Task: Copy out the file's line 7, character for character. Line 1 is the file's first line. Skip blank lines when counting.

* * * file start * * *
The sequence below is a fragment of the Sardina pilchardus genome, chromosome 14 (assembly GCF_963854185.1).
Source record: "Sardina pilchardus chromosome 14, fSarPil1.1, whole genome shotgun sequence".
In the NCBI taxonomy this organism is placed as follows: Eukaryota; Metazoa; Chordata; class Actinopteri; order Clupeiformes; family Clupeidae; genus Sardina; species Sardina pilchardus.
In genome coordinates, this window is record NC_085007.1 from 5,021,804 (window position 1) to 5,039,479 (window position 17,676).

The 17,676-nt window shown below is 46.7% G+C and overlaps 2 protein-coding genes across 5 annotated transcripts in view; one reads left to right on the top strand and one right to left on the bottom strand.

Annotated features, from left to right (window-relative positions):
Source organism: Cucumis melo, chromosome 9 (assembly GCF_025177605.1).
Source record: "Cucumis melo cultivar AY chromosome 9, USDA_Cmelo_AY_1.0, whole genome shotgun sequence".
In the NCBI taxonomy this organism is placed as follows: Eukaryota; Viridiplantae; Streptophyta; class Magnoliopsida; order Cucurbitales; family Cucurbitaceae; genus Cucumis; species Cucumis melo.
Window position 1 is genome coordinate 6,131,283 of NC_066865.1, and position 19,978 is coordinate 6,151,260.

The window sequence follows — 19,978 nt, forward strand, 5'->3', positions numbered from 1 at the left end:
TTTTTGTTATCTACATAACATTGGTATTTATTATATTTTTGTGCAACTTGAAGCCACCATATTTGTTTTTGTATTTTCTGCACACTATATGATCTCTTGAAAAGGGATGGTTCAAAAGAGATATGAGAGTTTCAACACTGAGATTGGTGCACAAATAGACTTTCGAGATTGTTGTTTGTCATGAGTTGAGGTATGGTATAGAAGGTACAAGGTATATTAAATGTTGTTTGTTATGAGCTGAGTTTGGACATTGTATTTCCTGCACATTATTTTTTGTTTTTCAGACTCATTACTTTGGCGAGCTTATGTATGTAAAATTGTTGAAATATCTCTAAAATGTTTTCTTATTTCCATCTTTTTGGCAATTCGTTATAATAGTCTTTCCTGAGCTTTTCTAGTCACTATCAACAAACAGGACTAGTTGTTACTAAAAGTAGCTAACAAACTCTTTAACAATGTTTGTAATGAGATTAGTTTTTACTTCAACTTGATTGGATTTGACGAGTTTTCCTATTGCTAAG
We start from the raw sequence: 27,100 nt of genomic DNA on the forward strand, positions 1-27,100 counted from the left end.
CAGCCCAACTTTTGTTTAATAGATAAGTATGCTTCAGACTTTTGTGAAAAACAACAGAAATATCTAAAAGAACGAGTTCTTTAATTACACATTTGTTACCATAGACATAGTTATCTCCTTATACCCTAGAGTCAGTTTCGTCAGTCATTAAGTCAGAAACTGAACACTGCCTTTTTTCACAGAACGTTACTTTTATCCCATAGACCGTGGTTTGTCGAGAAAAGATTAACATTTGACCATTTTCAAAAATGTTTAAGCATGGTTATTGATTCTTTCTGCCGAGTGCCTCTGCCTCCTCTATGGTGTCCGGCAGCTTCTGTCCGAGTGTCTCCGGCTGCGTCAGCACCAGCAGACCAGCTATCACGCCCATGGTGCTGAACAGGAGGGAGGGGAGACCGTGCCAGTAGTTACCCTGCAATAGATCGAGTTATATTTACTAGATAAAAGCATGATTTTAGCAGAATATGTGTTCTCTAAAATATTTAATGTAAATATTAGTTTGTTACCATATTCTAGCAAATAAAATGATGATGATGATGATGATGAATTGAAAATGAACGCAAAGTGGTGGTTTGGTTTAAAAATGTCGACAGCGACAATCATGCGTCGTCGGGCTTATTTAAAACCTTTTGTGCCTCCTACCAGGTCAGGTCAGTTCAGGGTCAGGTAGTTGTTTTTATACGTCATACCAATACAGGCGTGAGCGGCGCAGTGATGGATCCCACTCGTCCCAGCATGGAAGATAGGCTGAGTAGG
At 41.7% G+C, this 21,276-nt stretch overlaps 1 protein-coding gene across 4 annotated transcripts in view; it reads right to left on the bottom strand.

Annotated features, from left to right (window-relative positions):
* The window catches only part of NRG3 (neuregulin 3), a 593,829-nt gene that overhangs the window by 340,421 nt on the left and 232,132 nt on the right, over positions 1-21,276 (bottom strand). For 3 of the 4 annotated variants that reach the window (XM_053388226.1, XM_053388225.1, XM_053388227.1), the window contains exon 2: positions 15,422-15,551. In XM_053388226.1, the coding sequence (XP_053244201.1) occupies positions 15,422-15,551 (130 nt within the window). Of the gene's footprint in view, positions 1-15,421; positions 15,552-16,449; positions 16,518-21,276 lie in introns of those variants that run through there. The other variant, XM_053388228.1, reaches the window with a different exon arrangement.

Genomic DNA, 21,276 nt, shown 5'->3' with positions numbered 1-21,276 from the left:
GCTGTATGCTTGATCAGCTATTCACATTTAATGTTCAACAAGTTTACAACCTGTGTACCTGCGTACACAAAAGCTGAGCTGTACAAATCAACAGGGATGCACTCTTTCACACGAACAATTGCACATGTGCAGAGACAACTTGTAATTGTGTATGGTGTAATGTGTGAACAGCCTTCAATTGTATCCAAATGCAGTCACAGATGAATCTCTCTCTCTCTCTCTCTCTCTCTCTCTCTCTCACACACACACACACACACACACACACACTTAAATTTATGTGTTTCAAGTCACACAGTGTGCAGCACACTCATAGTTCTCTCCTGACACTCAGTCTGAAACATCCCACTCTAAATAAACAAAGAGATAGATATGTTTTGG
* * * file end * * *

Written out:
Source organism: Cucumis melo, chromosome 9 (assembly GCF_025177605.1).